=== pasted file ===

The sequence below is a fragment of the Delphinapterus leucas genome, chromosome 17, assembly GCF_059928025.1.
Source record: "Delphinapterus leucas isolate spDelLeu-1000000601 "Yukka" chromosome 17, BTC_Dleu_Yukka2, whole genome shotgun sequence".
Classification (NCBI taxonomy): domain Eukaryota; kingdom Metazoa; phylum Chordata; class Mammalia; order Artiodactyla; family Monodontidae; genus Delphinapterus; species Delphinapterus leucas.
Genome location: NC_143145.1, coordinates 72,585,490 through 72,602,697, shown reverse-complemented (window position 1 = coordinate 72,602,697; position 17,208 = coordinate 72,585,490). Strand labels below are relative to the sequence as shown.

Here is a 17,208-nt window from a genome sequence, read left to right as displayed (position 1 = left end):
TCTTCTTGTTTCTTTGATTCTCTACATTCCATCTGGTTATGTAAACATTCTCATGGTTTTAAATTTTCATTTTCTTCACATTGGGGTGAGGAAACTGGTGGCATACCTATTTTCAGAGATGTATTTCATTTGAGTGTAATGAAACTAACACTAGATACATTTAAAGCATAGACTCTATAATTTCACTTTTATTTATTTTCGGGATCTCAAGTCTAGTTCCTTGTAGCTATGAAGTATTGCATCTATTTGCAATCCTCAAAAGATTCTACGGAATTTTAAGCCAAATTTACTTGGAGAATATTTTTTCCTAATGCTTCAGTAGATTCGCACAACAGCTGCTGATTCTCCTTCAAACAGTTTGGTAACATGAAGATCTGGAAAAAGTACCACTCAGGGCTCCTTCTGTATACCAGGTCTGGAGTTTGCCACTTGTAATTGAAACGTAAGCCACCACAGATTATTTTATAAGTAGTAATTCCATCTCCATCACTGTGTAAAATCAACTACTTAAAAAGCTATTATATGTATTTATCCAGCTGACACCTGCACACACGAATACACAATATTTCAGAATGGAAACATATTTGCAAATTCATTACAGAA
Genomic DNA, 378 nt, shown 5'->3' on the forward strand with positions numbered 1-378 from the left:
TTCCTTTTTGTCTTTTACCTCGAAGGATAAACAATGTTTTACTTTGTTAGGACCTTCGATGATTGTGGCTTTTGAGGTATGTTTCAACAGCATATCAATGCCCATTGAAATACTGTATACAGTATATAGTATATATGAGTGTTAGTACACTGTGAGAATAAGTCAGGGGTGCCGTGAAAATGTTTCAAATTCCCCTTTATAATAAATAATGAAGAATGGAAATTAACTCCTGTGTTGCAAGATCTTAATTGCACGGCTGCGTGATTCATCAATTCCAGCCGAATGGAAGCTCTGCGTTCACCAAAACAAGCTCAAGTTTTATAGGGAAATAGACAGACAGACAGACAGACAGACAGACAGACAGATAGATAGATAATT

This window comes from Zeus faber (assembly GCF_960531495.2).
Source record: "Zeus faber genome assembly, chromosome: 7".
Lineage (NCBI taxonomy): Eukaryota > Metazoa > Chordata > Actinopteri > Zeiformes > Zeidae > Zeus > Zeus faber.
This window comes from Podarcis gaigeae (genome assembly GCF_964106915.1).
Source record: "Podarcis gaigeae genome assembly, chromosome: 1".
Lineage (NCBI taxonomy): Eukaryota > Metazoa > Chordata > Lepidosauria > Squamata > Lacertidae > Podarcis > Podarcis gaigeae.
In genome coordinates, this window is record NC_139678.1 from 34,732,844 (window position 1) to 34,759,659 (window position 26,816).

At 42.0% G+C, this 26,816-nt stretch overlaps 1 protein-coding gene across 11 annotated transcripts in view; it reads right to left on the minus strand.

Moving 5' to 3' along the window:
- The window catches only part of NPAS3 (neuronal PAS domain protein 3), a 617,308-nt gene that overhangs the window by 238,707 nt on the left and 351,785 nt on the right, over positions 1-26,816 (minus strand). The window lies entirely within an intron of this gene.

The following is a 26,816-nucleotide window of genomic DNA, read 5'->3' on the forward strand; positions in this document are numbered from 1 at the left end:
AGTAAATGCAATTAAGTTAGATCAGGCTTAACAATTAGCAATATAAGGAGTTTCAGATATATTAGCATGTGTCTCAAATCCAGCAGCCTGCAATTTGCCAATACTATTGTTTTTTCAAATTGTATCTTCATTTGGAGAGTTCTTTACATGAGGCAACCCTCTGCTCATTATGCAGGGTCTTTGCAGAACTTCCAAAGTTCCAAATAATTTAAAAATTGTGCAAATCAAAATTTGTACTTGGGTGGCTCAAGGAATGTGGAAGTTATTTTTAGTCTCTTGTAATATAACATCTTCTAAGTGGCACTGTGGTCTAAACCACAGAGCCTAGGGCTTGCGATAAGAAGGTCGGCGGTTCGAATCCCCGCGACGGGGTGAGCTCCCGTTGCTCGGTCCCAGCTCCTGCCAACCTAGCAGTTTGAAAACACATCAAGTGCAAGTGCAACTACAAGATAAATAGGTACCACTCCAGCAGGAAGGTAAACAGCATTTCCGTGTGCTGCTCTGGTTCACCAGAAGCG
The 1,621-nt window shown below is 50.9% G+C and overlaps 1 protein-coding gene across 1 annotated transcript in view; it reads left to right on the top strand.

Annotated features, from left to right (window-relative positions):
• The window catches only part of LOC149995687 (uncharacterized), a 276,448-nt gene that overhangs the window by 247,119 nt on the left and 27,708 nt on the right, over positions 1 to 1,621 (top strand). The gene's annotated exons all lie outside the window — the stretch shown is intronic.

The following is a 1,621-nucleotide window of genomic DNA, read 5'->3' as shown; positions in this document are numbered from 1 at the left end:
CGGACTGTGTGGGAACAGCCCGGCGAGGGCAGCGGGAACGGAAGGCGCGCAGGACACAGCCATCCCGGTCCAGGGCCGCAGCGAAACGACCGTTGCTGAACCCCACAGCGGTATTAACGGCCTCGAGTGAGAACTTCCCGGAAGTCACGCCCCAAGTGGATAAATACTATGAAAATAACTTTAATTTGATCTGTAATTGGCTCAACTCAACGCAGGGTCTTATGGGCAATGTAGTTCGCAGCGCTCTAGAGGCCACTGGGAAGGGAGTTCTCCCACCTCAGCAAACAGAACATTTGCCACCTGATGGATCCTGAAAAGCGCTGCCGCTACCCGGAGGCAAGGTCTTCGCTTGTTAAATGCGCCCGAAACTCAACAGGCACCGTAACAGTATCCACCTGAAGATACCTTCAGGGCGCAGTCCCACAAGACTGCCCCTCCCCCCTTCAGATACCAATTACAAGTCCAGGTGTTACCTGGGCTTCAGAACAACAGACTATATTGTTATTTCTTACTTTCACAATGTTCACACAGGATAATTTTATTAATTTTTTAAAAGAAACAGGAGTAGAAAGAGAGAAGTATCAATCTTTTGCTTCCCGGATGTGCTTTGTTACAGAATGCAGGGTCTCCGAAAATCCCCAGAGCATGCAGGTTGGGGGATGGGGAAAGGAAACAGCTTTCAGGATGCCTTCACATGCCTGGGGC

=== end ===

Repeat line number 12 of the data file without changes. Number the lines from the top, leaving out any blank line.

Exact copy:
This window comes from Podarcis gaigeae (genome assembly GCF_964106915.1).